Breaking Good: Emerson alumna moves from Walter White to Red Cross

Erin Clossey

February 11, 2016

Artist Jody Steel '14 draws Peace on a model's back. It is one of four designs she's selling on T-shirts to raise money for the American Red Cross.

Emerson College alumna Jody Steel ’14 rose to fame drawing on her leg, but now she’s lending a hand to the American Red Cross through her artwork.

The Desert to the Sea Region of the Red Cross, which covers a swath of California from Orange County to the Arizona border, will sell apparel featuring one of four Steel designs, with 80 percent of the proceeds going to fund the agency’s Fire Preparedness Campaign. The items can be purchased through a website the Red Cross set up, ArtistJodySteel.com.

Jody Steel '14 draws her 'biggest hero,' Dwayne 'The Rock' Johnson.

Steel, whose ink-on-thigh portrait of Walter White from Breaking Bad went viral in 2013, had made a time-lapse video of her drawing a dove bursting through a heart-shaped, flag-filled hole on someone’s bare back, and put it up on YouTube. The video, “Peace,” was inspired by the attacks on Paris and Beirut last November.

“I guess, in general, when the attacks in Paris happened, it brought me back to the Charlie Hebdo attacks [in January 2015], when they went after artists,” Steel said. “That’s the most important time to make art.”

The video received 70 million views, and Steel sold shirts featuring the drawing on online design marketplace Redbubble, which donated a portion of the proceeds to the American Red Cross.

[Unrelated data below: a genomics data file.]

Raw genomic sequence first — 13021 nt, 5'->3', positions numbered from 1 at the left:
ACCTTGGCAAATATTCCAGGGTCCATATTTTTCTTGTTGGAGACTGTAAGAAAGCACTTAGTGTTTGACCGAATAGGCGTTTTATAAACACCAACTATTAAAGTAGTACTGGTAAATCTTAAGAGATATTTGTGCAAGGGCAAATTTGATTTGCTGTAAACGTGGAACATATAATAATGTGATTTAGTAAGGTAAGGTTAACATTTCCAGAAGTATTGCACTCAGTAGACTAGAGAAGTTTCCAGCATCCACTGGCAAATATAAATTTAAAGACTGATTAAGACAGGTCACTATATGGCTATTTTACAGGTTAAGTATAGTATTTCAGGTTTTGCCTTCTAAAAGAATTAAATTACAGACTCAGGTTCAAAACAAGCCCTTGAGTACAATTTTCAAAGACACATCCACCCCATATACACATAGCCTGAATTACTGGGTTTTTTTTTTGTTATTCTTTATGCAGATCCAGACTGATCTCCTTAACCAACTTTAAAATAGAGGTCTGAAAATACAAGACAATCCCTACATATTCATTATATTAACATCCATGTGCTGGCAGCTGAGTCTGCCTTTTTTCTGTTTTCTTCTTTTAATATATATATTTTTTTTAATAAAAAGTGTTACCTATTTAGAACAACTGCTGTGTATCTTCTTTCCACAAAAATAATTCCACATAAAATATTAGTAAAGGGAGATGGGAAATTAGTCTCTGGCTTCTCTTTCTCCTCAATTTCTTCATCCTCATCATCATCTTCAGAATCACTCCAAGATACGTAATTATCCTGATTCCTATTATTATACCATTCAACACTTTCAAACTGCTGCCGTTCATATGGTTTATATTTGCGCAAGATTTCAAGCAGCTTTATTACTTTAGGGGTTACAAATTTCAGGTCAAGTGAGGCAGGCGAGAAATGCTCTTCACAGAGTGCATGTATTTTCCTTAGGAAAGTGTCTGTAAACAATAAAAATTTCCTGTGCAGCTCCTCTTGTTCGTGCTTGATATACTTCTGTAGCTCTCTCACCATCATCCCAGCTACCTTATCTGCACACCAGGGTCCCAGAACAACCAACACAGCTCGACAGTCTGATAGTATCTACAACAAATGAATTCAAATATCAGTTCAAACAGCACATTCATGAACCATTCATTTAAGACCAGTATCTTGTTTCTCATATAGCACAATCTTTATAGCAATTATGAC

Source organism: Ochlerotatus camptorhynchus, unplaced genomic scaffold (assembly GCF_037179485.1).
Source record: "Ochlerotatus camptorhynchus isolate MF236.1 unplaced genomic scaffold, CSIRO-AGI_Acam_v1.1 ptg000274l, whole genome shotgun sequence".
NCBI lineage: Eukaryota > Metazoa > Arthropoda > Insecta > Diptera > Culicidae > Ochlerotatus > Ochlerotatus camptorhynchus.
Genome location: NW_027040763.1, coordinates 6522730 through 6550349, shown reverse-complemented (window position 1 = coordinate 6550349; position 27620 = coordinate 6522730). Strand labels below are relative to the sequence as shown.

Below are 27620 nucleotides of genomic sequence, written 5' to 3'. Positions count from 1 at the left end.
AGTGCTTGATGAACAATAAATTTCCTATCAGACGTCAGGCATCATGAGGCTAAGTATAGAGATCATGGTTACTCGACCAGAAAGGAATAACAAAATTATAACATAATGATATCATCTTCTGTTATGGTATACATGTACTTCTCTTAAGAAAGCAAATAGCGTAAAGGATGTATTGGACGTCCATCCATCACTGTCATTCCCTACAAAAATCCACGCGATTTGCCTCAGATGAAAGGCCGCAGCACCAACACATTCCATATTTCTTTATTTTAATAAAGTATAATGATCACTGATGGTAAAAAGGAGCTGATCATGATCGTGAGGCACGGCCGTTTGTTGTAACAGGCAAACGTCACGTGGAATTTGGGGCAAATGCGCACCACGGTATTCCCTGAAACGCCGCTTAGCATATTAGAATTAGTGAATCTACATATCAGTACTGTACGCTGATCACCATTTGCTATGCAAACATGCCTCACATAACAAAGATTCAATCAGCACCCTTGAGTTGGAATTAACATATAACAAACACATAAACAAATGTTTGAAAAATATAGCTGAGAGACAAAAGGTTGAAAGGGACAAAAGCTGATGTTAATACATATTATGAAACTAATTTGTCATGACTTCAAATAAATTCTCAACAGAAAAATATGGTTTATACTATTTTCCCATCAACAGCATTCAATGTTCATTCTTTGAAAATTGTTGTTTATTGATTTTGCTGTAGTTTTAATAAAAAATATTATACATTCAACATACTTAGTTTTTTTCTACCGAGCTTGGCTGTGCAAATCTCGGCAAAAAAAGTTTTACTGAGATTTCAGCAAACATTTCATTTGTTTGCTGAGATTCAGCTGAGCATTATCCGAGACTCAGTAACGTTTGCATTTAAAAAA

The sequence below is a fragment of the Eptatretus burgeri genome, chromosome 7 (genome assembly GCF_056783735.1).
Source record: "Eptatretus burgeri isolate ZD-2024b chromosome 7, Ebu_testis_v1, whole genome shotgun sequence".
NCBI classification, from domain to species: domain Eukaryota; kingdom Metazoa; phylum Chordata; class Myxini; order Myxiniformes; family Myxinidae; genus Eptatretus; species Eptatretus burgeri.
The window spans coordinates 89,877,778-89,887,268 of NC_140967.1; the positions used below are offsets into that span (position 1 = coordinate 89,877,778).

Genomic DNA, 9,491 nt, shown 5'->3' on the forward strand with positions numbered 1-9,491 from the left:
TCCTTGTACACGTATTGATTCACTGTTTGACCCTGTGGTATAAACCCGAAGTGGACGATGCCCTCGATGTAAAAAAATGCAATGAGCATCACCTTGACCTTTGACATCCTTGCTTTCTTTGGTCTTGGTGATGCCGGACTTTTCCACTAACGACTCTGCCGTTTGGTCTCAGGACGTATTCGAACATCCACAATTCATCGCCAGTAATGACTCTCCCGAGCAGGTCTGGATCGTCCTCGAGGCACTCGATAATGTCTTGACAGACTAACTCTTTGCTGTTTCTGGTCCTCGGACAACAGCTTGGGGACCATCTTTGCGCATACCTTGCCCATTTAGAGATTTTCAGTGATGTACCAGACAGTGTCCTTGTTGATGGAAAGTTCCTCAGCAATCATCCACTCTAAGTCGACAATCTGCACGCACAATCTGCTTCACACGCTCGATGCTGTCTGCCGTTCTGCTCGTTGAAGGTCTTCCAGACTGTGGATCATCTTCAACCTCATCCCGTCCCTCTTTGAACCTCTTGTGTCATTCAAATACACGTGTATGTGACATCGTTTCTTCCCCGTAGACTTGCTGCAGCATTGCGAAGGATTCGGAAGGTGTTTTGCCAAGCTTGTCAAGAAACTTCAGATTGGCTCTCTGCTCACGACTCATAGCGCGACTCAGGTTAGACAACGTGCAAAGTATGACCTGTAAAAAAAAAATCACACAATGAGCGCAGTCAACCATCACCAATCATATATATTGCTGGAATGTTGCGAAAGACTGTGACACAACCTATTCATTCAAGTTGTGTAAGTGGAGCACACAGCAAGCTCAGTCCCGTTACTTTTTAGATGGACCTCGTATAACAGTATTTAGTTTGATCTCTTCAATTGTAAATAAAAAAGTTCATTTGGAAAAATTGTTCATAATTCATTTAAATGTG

“Someone from the Red Cross reached out to me and said, ‘Hey, Redbubble was donating money to us from their site, and it turned out that your shirt was making 50% of the [donations],’” Steel said.

The Red Cross is offering a range of shirts featuring four of her designs: Peace; Koi (two koi fish in a yin-yang arrangement); Polar Bear (an environmentally themed drawing of a melting polar bear, an orca, and a steer skull); and Harley (her dog, who has amassed quite an Instagram following).

“I think it’s important to remember we can all still put in this effort to call for peace, and hopefully…I know it’s such a stretch, but to set aside differences,” Steel said.

Steel’s designs will help save lives of families in Southern California through the Red Cross’s Fire Preparedness Program, which installs smoke alarms in the homes of economically disadvantaged families, and teaches them what to do in case of fire, said Brian Daly, director of major gifts for the Desert to the Sea Region.

“The reason that I’m so proud of the campaign with Jody is if you just think about how horrible it would be to be trapped in a [burning] house,” Daly said. “The fact that Jody’s contribution is going to help make a difference so people don’t find themselves in that situation is heart-warming.”

Since graduating from Emerson, Steel has moved out to Los Angeles and become kind of a big deal on social media, where she has accumulated about 2 million followers across different platforms. Steel got 15,000 Instagram followers in one day after she drew a picture of Dwayne “The Rock” Johnson and he shared it with his followers on Instagram.

“He’s, like, my biggest hero,” she said.

Steel has been using her social media clout to generate ad revenue and work out deals to boost her own brand, as well as others’. She partnered with DC Comics to help plug its YouTube channel for fans.

But no matter how far she gets from Boston, she’s always close to Emerson College.

“It’s crazy, because after I graduated, I’m still so involved in that community, and just having the Emerson mafia. Everywhere I’ve ever applied for a job out here, someone [has an Emerson connection],” Steel said. “It’s a really great community, I think, and that’s why I really wanted to reach out to the community...That’s where I got my start.”